Crohn’s disease is characterized with diarrhea, abdominal pain, fever, rectal bleeding, weight loss, fatigue, joint pain, and skin disorders. Apparently the ailment can be treated with anti-inflammatory drugs and/or surgery. An international team of experts has linked 30 probable gene variants to the risk of Crohn’s disease. The findings may aid in understanding causal mechanisms of Crohn’s disease and introducing new medications for avoiding it.
During the study investigators scrutinized a genetic survey of approximately 22,000 Crohn’s disease patients and 29,000 controls from Europe, North America, New Zealand, and Australia. Previously investigations have suggested that Crohn’s disease is a result on an interaction between genetic and environmental factors. It also appears that people with affected relatives have an increased risk of being diagnosed with the disease.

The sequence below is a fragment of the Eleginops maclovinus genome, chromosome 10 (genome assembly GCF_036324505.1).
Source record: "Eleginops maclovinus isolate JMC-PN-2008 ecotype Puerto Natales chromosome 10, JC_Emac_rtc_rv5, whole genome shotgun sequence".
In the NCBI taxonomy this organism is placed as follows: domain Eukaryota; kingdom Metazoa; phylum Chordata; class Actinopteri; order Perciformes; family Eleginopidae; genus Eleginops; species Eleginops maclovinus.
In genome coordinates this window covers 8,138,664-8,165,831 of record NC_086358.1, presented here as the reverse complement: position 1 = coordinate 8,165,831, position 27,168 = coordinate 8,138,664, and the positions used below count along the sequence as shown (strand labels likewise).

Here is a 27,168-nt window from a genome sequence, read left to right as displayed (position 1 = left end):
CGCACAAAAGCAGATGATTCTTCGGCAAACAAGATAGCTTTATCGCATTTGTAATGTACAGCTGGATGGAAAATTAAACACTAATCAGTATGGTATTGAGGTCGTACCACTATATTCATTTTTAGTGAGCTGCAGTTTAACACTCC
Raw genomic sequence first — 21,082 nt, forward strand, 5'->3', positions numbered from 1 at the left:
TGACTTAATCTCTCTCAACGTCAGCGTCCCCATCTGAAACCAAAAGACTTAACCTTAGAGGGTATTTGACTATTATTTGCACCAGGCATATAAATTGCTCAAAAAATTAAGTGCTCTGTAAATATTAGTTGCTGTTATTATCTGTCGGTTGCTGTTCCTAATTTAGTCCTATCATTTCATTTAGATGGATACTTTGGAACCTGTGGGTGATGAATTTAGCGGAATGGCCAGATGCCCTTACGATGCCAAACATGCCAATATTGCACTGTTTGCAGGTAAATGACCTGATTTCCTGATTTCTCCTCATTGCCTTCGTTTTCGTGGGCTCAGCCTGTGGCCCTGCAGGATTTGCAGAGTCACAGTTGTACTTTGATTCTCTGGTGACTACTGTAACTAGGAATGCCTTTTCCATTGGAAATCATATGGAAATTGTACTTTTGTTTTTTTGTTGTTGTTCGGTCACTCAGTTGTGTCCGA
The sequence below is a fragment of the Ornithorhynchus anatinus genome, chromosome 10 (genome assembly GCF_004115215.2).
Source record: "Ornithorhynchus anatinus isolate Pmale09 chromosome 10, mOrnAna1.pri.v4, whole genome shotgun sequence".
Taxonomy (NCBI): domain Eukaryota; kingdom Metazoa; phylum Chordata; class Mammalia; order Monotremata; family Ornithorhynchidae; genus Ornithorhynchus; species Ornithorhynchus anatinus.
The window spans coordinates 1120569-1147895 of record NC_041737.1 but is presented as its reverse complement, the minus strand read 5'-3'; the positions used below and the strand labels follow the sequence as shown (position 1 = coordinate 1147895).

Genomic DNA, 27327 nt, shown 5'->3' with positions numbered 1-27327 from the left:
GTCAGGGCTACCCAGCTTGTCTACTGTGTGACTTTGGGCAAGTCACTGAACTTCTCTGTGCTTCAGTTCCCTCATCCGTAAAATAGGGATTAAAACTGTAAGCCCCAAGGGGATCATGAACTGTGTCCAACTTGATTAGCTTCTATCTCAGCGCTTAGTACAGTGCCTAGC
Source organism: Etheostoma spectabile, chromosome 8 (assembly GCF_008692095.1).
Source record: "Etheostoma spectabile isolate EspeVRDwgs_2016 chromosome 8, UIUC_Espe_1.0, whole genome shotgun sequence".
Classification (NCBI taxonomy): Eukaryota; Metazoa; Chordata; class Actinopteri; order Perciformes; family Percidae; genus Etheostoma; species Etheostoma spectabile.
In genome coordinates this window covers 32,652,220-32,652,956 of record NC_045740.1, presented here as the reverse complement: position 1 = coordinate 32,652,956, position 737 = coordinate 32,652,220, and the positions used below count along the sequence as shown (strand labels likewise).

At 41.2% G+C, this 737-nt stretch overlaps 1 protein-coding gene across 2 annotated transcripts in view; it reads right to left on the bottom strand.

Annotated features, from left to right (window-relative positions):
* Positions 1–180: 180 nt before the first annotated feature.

Most genes highlighted in prior results are supposedly involved in regulating the interactions of intestinal bacterial flora and local immune cells in the mucosa as well as in the activation of the adaptive immune response. In the current study, Dr. Mauro D’Amato, associate professor at Karolinska Institutet’s Department of Bioscience and Nutrition, leader of the Swedish part of the study and colleagues aid hands on 71 genes possibly associated with Crohn’s disease.
The study was published in the scientific journal Nature Genetics.